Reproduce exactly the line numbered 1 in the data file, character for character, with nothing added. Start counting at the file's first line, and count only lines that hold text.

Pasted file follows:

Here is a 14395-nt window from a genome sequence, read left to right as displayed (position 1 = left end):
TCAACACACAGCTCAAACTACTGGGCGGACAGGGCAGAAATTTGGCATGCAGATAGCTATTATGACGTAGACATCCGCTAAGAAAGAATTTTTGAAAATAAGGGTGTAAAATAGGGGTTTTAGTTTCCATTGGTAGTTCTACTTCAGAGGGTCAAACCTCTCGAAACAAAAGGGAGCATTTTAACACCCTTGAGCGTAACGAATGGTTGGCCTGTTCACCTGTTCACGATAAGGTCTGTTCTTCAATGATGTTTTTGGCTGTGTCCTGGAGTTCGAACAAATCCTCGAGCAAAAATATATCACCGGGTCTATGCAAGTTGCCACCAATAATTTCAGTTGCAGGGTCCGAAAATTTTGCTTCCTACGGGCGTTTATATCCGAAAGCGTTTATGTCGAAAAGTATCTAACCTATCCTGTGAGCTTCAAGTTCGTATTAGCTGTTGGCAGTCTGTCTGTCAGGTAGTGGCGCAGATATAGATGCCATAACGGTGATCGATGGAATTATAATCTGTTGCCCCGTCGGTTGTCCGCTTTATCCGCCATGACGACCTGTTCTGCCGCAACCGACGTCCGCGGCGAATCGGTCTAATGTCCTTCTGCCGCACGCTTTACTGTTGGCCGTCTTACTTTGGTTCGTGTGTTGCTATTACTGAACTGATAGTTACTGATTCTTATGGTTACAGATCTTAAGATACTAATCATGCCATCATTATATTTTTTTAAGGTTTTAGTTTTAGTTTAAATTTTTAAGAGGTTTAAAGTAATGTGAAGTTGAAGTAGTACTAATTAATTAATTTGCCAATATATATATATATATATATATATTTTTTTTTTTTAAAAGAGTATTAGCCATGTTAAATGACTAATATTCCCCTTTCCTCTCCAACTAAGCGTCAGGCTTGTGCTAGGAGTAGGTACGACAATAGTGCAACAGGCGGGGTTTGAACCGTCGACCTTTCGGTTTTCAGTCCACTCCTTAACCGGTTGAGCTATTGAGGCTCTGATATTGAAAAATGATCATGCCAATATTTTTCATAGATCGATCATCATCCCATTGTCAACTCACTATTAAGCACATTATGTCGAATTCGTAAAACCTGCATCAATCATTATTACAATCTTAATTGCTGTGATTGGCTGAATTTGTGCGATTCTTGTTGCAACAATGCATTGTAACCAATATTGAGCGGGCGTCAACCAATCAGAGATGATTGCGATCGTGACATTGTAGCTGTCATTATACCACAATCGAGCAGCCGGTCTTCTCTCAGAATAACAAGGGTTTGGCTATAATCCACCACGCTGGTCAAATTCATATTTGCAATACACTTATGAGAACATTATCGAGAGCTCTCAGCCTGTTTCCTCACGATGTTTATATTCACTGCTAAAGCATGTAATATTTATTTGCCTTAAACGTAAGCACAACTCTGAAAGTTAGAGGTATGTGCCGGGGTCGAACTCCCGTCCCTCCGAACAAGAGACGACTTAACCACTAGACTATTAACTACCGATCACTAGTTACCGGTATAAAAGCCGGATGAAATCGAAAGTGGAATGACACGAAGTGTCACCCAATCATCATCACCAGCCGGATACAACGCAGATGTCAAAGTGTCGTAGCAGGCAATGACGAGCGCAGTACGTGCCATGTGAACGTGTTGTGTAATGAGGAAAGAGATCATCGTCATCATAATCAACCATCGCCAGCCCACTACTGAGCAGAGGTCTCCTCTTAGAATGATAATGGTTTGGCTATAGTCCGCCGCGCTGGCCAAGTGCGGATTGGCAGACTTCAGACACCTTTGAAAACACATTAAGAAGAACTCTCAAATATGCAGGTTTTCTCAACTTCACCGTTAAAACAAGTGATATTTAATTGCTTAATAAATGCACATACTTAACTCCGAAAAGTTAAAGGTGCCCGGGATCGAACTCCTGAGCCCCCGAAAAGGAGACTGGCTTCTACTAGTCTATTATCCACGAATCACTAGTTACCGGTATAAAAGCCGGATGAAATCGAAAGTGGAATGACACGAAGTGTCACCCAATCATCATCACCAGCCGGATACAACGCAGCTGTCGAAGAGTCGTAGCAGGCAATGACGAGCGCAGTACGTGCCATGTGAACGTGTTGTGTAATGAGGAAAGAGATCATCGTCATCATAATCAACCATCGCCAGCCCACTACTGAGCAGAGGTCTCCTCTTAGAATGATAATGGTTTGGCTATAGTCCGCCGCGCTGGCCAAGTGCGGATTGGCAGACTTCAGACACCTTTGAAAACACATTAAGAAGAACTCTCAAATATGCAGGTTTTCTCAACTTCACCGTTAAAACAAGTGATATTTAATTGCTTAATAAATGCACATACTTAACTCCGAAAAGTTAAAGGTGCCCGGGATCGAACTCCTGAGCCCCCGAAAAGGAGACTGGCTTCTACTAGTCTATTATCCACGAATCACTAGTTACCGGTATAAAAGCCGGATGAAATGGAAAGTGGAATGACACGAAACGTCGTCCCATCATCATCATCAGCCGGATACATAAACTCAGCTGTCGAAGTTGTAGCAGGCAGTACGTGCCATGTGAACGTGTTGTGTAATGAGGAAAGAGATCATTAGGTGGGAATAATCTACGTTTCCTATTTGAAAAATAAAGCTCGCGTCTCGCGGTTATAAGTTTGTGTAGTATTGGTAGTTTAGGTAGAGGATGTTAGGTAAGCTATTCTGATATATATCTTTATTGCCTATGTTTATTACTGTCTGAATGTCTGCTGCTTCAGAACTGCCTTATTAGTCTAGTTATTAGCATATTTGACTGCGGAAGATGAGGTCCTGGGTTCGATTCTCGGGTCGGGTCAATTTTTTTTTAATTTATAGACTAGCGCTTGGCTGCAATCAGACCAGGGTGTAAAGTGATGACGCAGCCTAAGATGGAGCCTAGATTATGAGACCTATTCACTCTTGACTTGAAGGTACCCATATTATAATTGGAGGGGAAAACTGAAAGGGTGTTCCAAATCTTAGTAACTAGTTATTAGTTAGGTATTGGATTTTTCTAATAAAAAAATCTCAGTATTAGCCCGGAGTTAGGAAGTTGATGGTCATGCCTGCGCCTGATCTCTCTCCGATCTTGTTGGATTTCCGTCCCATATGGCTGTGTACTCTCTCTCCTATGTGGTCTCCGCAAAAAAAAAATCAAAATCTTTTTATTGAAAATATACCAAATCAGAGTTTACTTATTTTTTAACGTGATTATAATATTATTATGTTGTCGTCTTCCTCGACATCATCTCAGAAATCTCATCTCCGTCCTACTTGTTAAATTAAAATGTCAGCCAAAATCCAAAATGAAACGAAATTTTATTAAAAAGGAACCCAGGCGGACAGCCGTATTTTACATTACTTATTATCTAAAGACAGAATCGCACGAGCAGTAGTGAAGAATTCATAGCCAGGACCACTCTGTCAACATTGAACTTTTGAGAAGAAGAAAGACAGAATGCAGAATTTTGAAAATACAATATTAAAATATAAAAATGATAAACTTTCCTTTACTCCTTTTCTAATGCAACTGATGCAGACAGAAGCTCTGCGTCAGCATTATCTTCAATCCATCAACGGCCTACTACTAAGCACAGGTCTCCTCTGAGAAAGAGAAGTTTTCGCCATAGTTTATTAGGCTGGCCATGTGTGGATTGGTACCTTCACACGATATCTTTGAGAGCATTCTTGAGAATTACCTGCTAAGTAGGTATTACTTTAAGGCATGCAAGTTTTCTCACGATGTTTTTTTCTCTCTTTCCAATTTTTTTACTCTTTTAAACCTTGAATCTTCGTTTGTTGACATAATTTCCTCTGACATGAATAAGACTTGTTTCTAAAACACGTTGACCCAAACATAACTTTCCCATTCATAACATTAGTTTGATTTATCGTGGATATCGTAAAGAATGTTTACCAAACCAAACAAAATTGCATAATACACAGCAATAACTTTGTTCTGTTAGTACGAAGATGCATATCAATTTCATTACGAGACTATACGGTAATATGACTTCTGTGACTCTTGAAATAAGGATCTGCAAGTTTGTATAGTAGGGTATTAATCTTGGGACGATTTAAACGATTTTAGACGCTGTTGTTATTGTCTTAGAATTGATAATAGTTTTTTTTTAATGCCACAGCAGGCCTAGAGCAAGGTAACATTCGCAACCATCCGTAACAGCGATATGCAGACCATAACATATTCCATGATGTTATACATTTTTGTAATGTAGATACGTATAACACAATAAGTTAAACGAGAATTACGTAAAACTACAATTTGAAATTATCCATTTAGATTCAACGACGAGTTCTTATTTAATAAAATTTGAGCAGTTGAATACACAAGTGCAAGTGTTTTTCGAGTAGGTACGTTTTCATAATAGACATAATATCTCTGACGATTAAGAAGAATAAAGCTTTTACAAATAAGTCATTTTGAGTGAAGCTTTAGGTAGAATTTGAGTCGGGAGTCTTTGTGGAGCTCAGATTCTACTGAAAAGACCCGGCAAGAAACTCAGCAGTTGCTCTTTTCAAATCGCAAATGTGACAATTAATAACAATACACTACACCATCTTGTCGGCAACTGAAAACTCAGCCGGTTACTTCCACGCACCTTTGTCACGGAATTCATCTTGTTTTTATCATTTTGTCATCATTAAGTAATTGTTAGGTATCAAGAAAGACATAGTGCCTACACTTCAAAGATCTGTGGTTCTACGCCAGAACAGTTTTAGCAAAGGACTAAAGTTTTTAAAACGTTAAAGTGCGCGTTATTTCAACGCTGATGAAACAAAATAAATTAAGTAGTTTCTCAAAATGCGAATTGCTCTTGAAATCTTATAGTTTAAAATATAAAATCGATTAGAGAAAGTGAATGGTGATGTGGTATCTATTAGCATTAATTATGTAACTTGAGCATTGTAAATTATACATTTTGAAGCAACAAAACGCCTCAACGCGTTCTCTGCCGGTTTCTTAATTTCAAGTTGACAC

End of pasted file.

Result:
Here is a 14395-nt window from a genome sequence, read left to right as displayed (position 1 = left end):